However, there was an issue. Given that it was an already-existing piece of merchandise, it would've cost money to license this mask for use in a feature. Thus, the initial response from the film's creative team was to create a knock-off of the mask. Attempts to recapture that one-of-a-kind mask went nowhere, so eventually, the producers just bought the rights to the mask and used it in the film. Going this route paid off as it's now impossible to comprehend "Scream" without that chilling mask descending on unlucky teenagers.

Scream's troubles with the MPAA

History is littered with examples of iconic movies that struggled to get past the MPAA rating board. The group in charge giving features ratings ranging from G to NC-17 has often brushed up against filmmakers that desire a specific rating for their movie. Director Wes Craven had just this kind of challenge on the original "Scream," where the MPAA rating board insisted that the production deserved an NC-17 rating rather than the R moniker needed by Craven and the film's financiers.

Per ScreenRant, the problem Craven faced in trimming the film down to an R-rating was that the MPAA didn't have a gripe with one specific kill or set-piece. Instead, the board's troubles were that the entire movie was "too intense," which made figuring out what needed to get chopped to avoid an NC-17 rating a massive hurdle. After submitting the project eight different times to the MPAA, each unsuccessful in meeting an R-rating, it came time to get frank with the MPAA. As producer Marianne Maddalena explained to The Hollywood Reporter, after people involved with "Scream" explained to the board that the production was satirical, not merely excessive violence for the sake of it, things turned around quickly. 

"Scream" finally got the R-rating it needed to play in general movie theaters. Ghostface is a persistently terrifying force, but his enduringly ominous air is only matched by the awesome might of the MPAA.

How Scream fared at the 1996 box office

Today, "Scream" is such a firmly rooted part of the modern horror landscape that the concept of it not being a massive hit sounds ludicrous. However, when the film was preparing for its December 1996 theatrical launch, it did look like there was a chance audiences may give "Scream" the cold shoulder. After all, this was a horror film launching around Christmas, an unusual release corridor for frightening films. Meanwhile, Wes Craven's last few directorial efforts had failed to set the box office on fire while distributor Dimension Films was still in its infancy and wasn't associated with churning out hits on a regular basis.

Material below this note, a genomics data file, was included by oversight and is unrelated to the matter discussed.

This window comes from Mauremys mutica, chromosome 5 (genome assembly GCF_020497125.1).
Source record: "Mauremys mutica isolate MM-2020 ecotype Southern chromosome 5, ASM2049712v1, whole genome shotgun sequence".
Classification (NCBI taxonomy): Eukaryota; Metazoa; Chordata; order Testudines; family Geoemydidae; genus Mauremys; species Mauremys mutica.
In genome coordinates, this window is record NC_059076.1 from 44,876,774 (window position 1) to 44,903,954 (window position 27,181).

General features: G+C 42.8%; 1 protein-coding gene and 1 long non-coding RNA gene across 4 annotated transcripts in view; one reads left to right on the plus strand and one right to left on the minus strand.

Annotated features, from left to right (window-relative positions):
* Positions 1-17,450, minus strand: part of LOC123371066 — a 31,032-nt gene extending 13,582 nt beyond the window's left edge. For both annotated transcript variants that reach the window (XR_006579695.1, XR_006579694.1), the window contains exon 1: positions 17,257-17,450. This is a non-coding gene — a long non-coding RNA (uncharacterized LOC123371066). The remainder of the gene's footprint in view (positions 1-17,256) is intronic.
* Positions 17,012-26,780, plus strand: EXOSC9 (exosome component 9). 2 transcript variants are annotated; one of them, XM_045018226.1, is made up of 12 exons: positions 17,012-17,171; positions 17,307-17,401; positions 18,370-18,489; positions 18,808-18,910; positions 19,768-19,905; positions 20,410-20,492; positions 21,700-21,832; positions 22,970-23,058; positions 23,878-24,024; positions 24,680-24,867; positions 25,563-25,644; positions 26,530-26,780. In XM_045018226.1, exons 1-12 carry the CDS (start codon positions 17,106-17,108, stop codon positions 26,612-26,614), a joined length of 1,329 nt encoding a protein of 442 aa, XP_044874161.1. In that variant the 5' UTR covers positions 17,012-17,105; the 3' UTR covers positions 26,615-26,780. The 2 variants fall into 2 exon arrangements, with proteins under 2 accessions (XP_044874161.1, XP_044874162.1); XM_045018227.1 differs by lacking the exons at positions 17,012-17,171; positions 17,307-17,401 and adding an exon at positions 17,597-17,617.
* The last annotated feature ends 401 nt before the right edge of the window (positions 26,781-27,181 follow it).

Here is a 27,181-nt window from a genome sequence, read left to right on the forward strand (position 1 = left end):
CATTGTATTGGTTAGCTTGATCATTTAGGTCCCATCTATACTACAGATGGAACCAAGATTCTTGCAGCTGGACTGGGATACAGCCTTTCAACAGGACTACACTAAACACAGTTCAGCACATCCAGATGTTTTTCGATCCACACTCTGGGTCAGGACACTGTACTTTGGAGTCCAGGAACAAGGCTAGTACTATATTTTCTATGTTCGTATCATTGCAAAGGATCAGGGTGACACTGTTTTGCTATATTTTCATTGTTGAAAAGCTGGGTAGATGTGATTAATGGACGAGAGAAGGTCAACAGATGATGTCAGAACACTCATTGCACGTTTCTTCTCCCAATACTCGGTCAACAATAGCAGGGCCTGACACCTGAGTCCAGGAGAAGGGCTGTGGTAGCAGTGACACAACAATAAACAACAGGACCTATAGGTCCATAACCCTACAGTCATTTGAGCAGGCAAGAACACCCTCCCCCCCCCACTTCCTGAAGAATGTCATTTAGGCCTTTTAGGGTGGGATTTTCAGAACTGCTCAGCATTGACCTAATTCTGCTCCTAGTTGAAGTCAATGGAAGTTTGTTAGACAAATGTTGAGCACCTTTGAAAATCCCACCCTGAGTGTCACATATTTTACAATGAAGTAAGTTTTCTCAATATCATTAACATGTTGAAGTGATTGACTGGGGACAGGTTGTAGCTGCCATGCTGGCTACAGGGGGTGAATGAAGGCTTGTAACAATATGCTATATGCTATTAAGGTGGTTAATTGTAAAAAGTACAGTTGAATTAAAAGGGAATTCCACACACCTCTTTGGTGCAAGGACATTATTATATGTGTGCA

Of course, once it dropped into multiplexes, "Scream" quickly found an audience that responded to its unique approach to horror storytelling. After opening to $6.3 million in North America, the film's subsequent weekend grosses over the next four weeks were all larger than that inaugural haul. This was a sign that great word-of-mouth was buoying "Scream's" box office run, and that success translated to countries across the globe. 

Eventually, "Scream" would make $173 million worldwide on just a $15 million budget. That put the low-budget project ahead of much more high-profile 1996 fare like "Star Trek: First Contact" and "A Time to Kill" at the worldwide box office that year. Though there were doubts about its financial viability prior to its release, "Scream" clearly slaughtered all concerns about it being a box office juggernaut.

The alternate Scream 2 endings